prepared as to be understood, that the inciThat the Kynge Johan' of the Protestant | dents be various and affecting, and the chabishop Bale was known to the writer of the racters consistent, natural, and distinct. No • King John' of 1591, we have little doubt. other unity is intended, and, therefore, none Our space will not allow us to point out the is to be sought. In his other works he has internal evidences of this; but one minute well enough preserved the unity of action." but remarkable similarity may be men- Taking these observations together, as a tioned. When John arrives at Swinstead general definition of the character of ShakAbbey, the monks, in both plays, invite him spere's histories, we are constrained to say to their treacherous repast by the cry of that no opinion can be farther removed from “ Wassail.” In the play of Bale we have no the truth. So far from the "unity of action" incidents whatever beyond the contests be- not being regarded in Shakspere's histories, tween John and the Pope—the surrender of and being subservient to the "chronological the crown to Pandulph—and the poisoning succession," it rides over that succession of John by a monk at Swinstead Abbey. whenever the demands of the scene require The action goes on very haltingly ;-but not "a unity of a higher order, which connects 80 the wordy war of the speakers. A vocabu- the events by reference to the workers, gives lary of choice terms of abuse, familiarly used a reason for them in the motives, and prein the times of the Reformation, might be sents men in their causative character."a constructed out of this curious performance. The great connecting link that binds toIn the John of 1591 we have none of this vio- gether all the series of actions in the King lence; but the writer has exhibited a scene John' of Shakspere, is the fate of Arthur. of ribaldry, in the incident of Faulconbridge From the first to the last scene, the hard hunting out the “angels" of the monks; struggles and the cruel end of the young for he makes him find a nun concealed in a Duke of Brittany either lead to the action, holy man's chest. This, no doubt, would be or form a portion of it, or are the direct a popular scene. Shakspere has not a word causes of an ulterior consequence. of it. One of the most remarkable charac- As an historical picture the ‘King John' teristics of Shakspere's 'John,' as opposed is wonderfully true. What a Gothic granto the grossness of Bale and the ribaldry of deur runs through the whole of these scenes ! his immediate predecessor, is the utter ab- We see the men of six centuries ago, as they sence of all invective or sarcasm against the played the game of their personal ambition Romish church, apart from the attempt of --now swearing hollow friendships, now the Pope to extort a base submission from breathing stern denunciations ;-now affectthe English King. Here, indeed, we have ing compassion for the weak and the sufferhis nationality in full power;—but how dif- ing, now breaking faith with the orphan and ferent is that from fostering hatreds between the mother;- now two classes of one people !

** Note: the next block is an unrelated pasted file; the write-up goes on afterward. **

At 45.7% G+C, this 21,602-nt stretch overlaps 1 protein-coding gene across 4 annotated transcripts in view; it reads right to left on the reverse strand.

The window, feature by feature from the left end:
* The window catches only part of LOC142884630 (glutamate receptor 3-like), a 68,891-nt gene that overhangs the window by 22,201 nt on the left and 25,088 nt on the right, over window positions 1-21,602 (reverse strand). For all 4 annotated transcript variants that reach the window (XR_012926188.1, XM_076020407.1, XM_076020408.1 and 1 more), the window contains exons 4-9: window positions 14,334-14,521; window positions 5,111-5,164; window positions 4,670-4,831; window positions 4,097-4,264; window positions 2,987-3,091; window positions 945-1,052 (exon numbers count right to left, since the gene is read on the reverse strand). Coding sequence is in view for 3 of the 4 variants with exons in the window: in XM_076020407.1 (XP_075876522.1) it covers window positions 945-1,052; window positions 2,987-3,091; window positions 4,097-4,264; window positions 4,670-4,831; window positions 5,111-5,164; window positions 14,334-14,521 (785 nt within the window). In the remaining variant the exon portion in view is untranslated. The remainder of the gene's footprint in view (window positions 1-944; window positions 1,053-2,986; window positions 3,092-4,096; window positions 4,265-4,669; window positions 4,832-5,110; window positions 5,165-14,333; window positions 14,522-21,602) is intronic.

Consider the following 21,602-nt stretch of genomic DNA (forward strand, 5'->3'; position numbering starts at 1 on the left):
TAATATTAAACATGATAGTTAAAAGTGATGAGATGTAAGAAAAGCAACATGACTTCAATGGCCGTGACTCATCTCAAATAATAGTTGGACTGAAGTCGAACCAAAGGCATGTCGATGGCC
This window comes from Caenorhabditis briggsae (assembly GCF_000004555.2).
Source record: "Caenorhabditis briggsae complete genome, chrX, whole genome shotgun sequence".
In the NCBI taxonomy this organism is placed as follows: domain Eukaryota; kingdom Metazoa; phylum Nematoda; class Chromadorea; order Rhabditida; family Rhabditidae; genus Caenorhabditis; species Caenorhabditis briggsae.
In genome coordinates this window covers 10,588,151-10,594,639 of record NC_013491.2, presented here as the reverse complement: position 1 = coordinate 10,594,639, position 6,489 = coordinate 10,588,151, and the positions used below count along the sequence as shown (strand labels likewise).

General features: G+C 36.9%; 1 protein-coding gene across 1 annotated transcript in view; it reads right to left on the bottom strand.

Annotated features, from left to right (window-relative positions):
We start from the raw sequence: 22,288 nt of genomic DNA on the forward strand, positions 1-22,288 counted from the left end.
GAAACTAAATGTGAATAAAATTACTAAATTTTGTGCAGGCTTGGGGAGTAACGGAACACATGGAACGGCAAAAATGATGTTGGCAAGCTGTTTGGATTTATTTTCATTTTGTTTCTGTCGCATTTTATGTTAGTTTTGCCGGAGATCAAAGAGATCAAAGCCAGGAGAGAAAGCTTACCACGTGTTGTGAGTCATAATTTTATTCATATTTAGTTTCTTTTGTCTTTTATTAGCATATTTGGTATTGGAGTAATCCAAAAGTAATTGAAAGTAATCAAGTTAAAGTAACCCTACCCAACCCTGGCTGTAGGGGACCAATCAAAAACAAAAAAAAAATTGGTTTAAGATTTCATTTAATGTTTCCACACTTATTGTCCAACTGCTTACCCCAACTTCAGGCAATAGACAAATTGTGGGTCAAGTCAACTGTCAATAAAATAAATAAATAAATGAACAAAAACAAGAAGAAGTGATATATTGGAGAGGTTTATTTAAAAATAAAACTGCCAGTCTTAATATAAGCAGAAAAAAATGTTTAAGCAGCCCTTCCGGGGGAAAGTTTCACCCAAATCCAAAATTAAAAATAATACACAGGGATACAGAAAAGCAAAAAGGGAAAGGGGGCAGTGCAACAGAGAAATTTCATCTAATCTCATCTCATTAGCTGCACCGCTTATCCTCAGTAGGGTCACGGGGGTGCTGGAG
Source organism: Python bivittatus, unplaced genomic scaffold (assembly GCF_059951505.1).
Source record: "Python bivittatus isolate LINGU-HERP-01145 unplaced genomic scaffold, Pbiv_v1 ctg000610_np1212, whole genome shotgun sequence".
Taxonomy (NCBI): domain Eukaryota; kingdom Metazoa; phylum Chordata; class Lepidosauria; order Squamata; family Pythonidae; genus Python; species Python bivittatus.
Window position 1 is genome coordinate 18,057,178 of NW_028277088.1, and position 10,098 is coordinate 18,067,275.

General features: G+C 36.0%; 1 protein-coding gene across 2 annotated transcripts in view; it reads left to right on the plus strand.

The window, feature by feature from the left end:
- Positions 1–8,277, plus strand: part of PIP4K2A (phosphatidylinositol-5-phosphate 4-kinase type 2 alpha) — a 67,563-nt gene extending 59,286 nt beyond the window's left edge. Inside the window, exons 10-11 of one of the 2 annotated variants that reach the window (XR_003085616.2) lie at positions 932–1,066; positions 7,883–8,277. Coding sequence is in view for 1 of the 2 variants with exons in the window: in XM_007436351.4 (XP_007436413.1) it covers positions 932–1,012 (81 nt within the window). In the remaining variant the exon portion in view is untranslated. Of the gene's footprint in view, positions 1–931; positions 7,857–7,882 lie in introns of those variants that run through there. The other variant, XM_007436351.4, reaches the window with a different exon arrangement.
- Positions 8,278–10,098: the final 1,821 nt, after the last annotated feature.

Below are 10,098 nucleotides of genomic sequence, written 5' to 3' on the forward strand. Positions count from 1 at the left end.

“Gone to be married, gone to swear a peace;" Dr. Johnson, in his preface to Shakspere,

now keeping the feast “with slaughtered speaking of the division, by the players, of

| men;"-now trembling at, and now braving, our author's works into comedies, histories,

the denunciations of spiritual power ;-and and tragedies, thus defines what, he says,

agreeing in nothing but to bend "their sharpwas the notion of a dramatic history in those

est deeds of malice" on unoffending and times : "History was a series of actions, with

peaceful citizens, unless the citizens have no other than chronological succession, independent on each other, and without any ten

• Coleridge's Literary Remains.